Monday, January 23, 2012

How things are

Any global tradition needs to begin with a shared worldview -- a culture-independent, globally accepted consensus as to how things are. From my perspective, this part is easy. How things are is, well, how things are: our scientific account of Nature, an account that can be called The Epic of Evolution. The Big Bang, the formation of stars and planets, the origin and evolution of life on this planet, the advent of human consciousness and the resultant evolution of cultures -- this is the story, the one story, that has the potential to unite us, because it happens to be true.
I quote from the Introduction of Ursula Goodenough's wonderful book The Sacred Depths of Nature. Readers will know of my admiration for Ursula and her book (if you want a concise introduction to biology, you can't do better). However, I would take gentle exception to one statement in the above passage: "because it happens to be true." I would have said: "because it is the most reliable story we have at the moment."

Actually, I think Ursula would agree. Science is not an infallible body of doctrine. It is an always evolving approximation of "the way things are" based on the widest possible consensus among scientists at any given time. Is it true? It is as true as you can get until it isn't.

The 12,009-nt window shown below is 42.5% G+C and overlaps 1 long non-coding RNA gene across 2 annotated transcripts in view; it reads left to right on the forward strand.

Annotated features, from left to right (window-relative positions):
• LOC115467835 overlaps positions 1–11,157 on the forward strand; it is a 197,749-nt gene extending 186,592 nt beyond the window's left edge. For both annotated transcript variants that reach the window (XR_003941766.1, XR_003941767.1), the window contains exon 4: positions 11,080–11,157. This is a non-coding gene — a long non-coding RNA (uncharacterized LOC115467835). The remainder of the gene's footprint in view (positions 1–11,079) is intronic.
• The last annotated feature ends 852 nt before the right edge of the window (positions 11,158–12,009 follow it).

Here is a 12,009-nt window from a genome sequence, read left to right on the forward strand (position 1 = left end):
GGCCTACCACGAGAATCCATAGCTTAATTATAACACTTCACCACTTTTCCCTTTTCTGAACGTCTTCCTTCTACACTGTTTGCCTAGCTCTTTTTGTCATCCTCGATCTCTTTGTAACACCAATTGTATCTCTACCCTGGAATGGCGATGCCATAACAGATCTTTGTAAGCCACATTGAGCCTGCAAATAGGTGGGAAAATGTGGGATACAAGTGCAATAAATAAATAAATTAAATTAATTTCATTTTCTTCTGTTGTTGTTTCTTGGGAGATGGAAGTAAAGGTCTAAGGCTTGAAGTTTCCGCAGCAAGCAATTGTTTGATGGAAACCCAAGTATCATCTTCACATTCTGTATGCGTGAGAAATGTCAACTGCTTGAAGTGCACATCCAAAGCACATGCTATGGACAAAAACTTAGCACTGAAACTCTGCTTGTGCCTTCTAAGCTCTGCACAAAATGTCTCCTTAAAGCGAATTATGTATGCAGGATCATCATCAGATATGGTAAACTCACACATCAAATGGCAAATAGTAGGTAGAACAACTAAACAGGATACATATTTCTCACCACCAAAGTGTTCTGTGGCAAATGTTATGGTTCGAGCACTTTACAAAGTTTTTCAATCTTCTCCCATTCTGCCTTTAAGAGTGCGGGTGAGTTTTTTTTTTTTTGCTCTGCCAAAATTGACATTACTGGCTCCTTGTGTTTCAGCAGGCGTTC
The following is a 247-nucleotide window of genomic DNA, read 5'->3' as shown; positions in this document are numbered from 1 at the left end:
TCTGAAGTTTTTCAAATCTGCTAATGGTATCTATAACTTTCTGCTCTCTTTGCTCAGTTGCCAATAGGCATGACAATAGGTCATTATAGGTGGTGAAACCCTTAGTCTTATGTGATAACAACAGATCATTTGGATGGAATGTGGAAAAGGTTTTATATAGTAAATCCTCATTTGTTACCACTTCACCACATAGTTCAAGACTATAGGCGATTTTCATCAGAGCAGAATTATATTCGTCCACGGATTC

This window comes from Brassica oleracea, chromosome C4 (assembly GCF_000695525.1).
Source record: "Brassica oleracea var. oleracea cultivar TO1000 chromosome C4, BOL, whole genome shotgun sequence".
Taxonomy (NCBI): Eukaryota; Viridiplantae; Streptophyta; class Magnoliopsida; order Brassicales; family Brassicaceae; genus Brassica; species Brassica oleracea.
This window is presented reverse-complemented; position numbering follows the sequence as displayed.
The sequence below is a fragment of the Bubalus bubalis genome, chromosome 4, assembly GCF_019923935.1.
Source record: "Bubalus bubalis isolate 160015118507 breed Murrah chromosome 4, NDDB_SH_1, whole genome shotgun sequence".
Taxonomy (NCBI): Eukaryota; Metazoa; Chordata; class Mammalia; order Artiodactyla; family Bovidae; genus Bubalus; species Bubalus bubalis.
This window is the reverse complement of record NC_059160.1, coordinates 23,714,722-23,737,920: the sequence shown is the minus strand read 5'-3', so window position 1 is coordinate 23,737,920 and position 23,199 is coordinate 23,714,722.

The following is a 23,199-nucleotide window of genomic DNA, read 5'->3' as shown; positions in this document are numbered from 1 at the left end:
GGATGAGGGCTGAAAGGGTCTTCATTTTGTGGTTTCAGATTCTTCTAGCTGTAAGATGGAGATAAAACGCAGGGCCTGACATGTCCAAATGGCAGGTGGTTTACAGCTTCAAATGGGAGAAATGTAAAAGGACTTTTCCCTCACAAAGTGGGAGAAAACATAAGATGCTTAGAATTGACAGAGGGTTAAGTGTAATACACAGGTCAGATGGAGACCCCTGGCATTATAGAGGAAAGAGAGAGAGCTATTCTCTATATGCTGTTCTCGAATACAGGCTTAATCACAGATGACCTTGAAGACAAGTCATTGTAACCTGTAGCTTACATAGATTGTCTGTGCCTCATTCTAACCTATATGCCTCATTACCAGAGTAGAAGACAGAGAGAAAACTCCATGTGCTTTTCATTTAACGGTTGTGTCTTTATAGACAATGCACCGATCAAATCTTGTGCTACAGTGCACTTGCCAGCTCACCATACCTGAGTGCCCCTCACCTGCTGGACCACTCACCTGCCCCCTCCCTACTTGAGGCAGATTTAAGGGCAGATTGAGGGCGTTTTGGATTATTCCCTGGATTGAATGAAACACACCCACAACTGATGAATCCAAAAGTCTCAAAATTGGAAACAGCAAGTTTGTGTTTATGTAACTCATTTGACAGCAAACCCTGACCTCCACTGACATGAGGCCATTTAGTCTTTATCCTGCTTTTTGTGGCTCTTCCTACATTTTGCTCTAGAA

Scientists are constantly holding the scientific story of how things are against the refining fire of experience. Generally this means tinkering here and there on the edges of "truth." Occasionally it means a wholesale revamp of fundamental ideas. One could write a book on the confirming characteristics of scientific "truth": empirical consistency, economy, beauty, parsimony, and so on. But if you want the most impressive confirmation of the reliability of the scientific story of how things are, look around you. Science is a truth system that has given us the entirety of modern technology and medical science. As the old Rheingold beer commercial used to say, "We must be doing something right."

It's a story that has the potential to unite us, as Goodenough says, and in practice it does (we all fly airplanes, use the internet, and rely on penicillin). But only in practice. I fear Ursula is too optimistic if she thinks the scientific story of how things are is about to replace any of the other stories of how things are that dominate the lives of the vast majority of humans -- and set us at each other's throats, story against story.

Why are the ancient stories so resilient, in the face of the overwhelming practical success of science? A suggested answer tomorrow.